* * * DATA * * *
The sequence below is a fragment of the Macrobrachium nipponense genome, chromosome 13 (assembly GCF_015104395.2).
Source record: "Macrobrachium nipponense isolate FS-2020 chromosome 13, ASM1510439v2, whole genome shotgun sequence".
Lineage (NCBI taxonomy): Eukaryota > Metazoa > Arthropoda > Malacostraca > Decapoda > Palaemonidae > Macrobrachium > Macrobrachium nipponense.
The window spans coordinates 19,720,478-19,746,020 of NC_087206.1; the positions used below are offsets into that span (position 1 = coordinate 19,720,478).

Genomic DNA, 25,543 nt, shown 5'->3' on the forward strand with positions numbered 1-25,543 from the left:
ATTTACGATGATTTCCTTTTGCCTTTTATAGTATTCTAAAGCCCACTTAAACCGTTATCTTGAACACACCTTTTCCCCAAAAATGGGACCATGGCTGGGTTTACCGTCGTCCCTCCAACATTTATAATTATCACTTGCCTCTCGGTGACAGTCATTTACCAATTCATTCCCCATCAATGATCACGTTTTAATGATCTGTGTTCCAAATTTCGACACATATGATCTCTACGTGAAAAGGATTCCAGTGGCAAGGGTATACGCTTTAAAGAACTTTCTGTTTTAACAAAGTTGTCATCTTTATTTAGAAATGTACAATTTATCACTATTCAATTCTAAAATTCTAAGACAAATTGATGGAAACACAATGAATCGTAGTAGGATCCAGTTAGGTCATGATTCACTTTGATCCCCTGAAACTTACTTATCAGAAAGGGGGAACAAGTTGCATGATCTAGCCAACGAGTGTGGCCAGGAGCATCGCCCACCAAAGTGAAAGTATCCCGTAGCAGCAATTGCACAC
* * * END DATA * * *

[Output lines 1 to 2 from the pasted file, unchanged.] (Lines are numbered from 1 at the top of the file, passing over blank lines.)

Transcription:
The sequence below is a fragment of the Macrobrachium nipponense genome, chromosome 13 (assembly GCF_015104395.2).
Source record: "Macrobrachium nipponense isolate FS-2020 chromosome 13, ASM1510439v2, whole genome shotgun sequence".